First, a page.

Using Background triggers and IFTTT webhooks

Setup Example: Fully automated location-based work hours log using IFTTT, Google Sheets and Background Triggers

Step 1: Create a new IFTTT Applet

Using the IFTTT app or website, create a new Applet.

Our first step will be to set up the trigger, so tap on the Add button.

Step 2: Choose the Webhook trigger

Search for Webhook and tap on the corresponding result once it appears.

IFTTT's webhook trigger will provide us with a URL we can call to activate the Applet and run the action we'll configure later.

Since Pushcut's Background Triggers are able to call URLs without any user interaction, webhooks from our favorite integration services are a very powerful tool in our automation belt!

Step 3: Setting up the trigger

Choose Receive a web request.

Since for this example we're not going to need any additional data passed to our action, this is the best option.

Step 4: Choose an event name for your IFTTT webhook

The event name is like an ID for your IFTTT webhook. It's the reference you'll provide to the service so that it knows which Applet to run.

In this case, we'll start by creating the event that should be triggered when leaving the workplace, so we'll call it left_work.

You can learn more about IFTTT webhooks on their FAQ.

Step 5: Choose the action

Now that the trigger has been set up, it's time to work on the action. Tap the Add button.

Step 6: Choose the Google Sheet action

We'll use a good old spreadsheet to log the work hours, so search for Google Sheets and tap on the corresponding result once it appears.

IFTTT provides many other actions you can explore, so you could, for example, use different services for this purpose, such as Airtable.

Step 7: Choose how Google Sheet will handle the new information

Since we'd like to keep a history of all our work hours, choose Add row to spreadsheet.

Step 8: Finish setting up the action

We now have to tell IFTTT more details about the spreadsheet update.

Choose the name of the spreadsheet where you'd like to keep the records. In our example, we used the Work hours name.

In the second field, we must tell IFTTT how we'd like to organize the information on the row we're adding. The ||| symbol is used to represent a separation between two columns. In this example, we'd like the first column to be the time this action was executed, which we can obtain directly from IFTTT using the OccurredAt ingredient. The second column can be a simple text describing the event we're logging. In this case the user has left the workplace.

Finally, the last field is just the folder where the spreadsheet is stored on Google Sheets. If you leave it blank, a folder called IFTTT will be created and your sheet stored in it.

Once you're finished, tap on Create Action.

Step 9: Finish the IFTTT Applet creation

IFTTT will display a confirmation screen showing a review of the Applet you just created.

Make sure everything is OK and tap on Finish when you're done.

Step 10: Get the webhook URL

In order to trigger the new Applet, we have to send a request to a specific URL assigned to it by IFTTT.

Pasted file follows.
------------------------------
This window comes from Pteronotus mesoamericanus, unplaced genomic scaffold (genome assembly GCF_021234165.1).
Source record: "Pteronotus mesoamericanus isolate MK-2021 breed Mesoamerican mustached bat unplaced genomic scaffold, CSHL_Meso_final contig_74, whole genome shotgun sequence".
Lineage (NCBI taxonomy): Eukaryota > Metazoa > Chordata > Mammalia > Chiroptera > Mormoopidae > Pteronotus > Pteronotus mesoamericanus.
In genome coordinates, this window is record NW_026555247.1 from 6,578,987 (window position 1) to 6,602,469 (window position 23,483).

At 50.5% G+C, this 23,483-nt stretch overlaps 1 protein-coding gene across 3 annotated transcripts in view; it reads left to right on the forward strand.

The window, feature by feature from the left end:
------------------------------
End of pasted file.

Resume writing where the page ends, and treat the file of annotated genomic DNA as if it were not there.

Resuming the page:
To find out which URL we must use, head to the Webhooks Service page on IFTTT and tap on the Documentation button.

It will lead you to a page containing a URL with the following format https://maker.ifttt.com/trigger/{event}/with/key/randomKeyProvidedByIFTTT.

Simply replace the {event} placeholder with the name we've previously defined on Step 4 and note down this URL. We're going to need it later once we start setting up the Background Trigger.

Step 11: Create a new background trigger

It's time to fire up Pushcut and start working on our Background Trigger!

On the Triggers tab, select Background and tap on the + button to create a new trigger.

Step 12: Setting up the background trigger

Now we need to set up the parameters for our Background Trigger.

As the name suggests, this type of trigger uses the geofencing resources provided by iOS and iPadOS to execute some types of action that are allowed by the operating system when the user leaves or arrives at a specific location or an area near a Beacon.

Notice that this is different than what Shortcuts can do with its built-in Automation features, since it requires user interaction before running any actions you've defined.

Tap on Background Action to start setting up our action.

Step 13: Set up the action

It's time to link our background trigger with the IFTTT Webhook, by using the URL obtained on Step 10.

Just paste the Webhook URL on the text field and leave the default options of URL and GET selected.

Tap Done once you're finished.

Step 14: Set up the location

Once you're back to the background trigger details screen, tap on Location to define the area that will trigger our action.

You can choose one of your previously defined locations or define a new one, as shown on this screnshot.

Step 15: Wrapping up!

After setting up the location, Pushcut will take you back to the background trigger details screen.

Since we're defining the trigger to leaving work, make sure to choose When leaving.

Tap Done once you're finished and now you have a fully automated log of the time you're leaving work every day!

You can now repeat this tutorial to create a similar trigger to include in your log the time of arrival.

Want more?

If you switch your URL Method to POST you can provide a JSON object to the IFTTT webhook. In our example, this feature could be used to have just one IFTTT applet to log both leaving and arriving at work.

In this case, there would be two background triggers that called the same webhook and provided the "event", such as "left" or "arrived", on the JSON object.

You can find out more about providing JSON objects to the IFTTT Webhook on the Documentation section of the Webhooks Service page.

Check out the other guides and see our Support page for more information.